Seriously, if you told me to imagine what an artificial limb would look like back in Victorian England, my mind would waver between a peg-arm and a something steampunk. Yet here's this insanely awesome arm from the late 1800s, and it's real to boot.
It doesn't just look slick, either — the arm allows for a surprising amount of articulation, according to blurb on the London Science Museum website, where the arm now rests:
Made from steel and brass, this unusual prosthetic arm articulates in a number of ways. The elbow joint can be moved by releasing a spring, whereas the top joint of the wrist allows a degree of rotation and an up-and-down motion. The fingers can also curl up and straighten out. The leather upper arm piece is used to fix the prosthesis to the remaining upper arm. The rather sinister appearance of the hand suggests the wearer may have disguised it with a glove.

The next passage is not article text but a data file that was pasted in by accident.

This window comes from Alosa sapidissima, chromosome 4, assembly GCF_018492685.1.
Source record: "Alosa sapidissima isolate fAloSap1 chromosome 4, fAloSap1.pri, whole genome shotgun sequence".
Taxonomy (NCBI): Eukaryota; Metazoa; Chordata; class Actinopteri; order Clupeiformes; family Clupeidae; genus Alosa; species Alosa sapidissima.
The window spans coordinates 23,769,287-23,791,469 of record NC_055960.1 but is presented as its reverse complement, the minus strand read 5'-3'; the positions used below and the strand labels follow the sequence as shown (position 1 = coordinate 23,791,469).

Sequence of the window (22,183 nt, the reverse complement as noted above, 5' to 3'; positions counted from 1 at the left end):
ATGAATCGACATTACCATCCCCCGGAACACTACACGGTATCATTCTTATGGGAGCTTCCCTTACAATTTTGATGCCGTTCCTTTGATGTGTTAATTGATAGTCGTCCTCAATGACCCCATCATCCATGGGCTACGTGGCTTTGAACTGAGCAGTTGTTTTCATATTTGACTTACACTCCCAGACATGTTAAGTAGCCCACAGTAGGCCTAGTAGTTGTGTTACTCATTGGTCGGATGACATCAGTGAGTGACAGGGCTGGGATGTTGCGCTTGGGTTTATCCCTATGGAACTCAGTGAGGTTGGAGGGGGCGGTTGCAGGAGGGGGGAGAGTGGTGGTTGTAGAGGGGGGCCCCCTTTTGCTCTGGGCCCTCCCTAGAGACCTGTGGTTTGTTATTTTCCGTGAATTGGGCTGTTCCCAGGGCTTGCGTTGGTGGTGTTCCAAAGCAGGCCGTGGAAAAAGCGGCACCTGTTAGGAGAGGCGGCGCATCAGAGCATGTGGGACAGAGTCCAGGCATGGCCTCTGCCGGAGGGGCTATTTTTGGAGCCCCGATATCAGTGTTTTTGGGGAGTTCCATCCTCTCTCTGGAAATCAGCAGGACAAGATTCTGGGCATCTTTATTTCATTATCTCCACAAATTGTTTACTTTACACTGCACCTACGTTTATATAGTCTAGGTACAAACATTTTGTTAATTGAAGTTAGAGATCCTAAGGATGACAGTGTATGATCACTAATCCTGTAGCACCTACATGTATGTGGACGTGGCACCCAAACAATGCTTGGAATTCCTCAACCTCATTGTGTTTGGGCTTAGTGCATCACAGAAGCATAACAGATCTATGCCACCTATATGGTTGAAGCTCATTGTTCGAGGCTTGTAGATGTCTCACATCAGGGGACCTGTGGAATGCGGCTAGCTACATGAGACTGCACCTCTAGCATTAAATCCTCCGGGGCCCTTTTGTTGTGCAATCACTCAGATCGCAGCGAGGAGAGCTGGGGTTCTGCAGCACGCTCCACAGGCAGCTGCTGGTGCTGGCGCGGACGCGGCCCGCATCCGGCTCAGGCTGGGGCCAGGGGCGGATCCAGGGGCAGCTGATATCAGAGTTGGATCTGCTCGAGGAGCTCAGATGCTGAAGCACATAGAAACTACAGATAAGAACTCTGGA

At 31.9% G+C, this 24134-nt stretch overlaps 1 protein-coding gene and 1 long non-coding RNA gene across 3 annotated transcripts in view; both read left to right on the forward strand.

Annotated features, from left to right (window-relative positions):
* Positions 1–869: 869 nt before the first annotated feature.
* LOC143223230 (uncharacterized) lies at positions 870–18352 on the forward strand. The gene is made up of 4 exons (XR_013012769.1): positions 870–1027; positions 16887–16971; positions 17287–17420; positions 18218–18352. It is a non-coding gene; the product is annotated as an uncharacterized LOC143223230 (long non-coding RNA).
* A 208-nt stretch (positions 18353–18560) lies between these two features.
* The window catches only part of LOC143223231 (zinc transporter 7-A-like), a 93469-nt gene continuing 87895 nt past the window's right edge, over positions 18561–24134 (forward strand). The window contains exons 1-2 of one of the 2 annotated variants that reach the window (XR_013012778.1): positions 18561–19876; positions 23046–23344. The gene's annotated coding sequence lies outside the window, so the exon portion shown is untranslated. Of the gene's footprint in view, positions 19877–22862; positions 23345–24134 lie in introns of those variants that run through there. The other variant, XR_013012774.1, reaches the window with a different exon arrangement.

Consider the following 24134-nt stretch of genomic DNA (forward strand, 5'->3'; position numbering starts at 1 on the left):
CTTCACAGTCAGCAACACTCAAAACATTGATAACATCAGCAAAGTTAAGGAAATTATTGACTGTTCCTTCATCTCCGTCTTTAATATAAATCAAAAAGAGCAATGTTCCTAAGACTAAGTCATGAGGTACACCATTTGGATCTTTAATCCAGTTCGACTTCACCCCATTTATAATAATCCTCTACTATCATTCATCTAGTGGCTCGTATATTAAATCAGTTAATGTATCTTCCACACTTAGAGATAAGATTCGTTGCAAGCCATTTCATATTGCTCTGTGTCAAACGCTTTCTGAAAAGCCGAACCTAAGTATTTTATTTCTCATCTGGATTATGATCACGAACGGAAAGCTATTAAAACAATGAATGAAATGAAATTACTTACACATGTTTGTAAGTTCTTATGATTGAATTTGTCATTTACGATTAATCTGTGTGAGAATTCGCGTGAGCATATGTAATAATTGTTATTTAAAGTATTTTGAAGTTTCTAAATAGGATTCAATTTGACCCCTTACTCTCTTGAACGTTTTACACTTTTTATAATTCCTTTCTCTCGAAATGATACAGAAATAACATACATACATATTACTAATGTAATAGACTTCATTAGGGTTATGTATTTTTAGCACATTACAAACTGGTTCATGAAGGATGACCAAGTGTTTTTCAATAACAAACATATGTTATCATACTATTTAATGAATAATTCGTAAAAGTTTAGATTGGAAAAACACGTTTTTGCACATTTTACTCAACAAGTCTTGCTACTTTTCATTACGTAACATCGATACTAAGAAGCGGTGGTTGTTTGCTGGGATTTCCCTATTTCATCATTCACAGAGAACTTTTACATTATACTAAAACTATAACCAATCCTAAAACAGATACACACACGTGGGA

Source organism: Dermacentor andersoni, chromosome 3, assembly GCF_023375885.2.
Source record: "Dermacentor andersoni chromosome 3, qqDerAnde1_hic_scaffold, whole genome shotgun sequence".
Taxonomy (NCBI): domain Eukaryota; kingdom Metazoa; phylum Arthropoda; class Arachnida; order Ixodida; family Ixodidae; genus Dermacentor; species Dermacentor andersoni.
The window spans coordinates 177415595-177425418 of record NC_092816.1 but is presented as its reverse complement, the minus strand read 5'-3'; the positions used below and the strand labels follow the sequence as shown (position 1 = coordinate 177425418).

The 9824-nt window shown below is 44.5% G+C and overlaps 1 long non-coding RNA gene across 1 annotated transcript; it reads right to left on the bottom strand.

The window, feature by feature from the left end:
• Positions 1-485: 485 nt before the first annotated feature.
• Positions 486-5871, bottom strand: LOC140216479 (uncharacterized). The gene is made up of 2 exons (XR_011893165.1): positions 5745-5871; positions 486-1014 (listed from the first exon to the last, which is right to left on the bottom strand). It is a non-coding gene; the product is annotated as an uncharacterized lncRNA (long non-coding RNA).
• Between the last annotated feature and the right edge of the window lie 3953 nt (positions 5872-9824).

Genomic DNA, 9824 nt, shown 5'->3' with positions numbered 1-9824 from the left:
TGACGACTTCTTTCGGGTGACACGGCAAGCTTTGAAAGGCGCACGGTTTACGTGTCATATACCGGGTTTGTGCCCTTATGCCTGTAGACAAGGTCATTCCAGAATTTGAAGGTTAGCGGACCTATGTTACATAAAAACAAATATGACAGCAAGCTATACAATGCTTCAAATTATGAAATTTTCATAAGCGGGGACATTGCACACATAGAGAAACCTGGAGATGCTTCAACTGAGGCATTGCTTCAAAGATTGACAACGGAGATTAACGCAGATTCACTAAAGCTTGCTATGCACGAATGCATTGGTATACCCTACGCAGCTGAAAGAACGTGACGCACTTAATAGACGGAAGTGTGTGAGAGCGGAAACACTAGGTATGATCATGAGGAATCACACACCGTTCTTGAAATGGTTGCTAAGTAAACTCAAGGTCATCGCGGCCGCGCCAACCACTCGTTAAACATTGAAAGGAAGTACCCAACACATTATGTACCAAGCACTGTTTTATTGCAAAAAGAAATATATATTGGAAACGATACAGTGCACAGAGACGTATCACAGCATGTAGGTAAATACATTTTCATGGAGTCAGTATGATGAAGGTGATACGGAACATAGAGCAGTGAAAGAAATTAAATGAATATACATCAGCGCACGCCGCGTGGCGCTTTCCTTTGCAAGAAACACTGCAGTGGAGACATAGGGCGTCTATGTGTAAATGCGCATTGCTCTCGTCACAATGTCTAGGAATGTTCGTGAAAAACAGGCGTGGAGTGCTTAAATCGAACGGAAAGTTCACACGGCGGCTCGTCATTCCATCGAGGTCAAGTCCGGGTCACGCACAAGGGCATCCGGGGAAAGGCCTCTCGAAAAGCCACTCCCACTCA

The museum goes on to add that amputation was common practice in those day and the most widespread cause of it was from warfare-related injuries. Want to see some more of that sweet hand? Look below for a couple of different angles.
I'll be looking right there with you. I seriously can't get over how awesome this thing looks. It's almost worth taking a crude 19th century war injury for — though you wouldn't be making any precise motions with this thing, that's for sure. It's questionable whether you could even pick something up at all.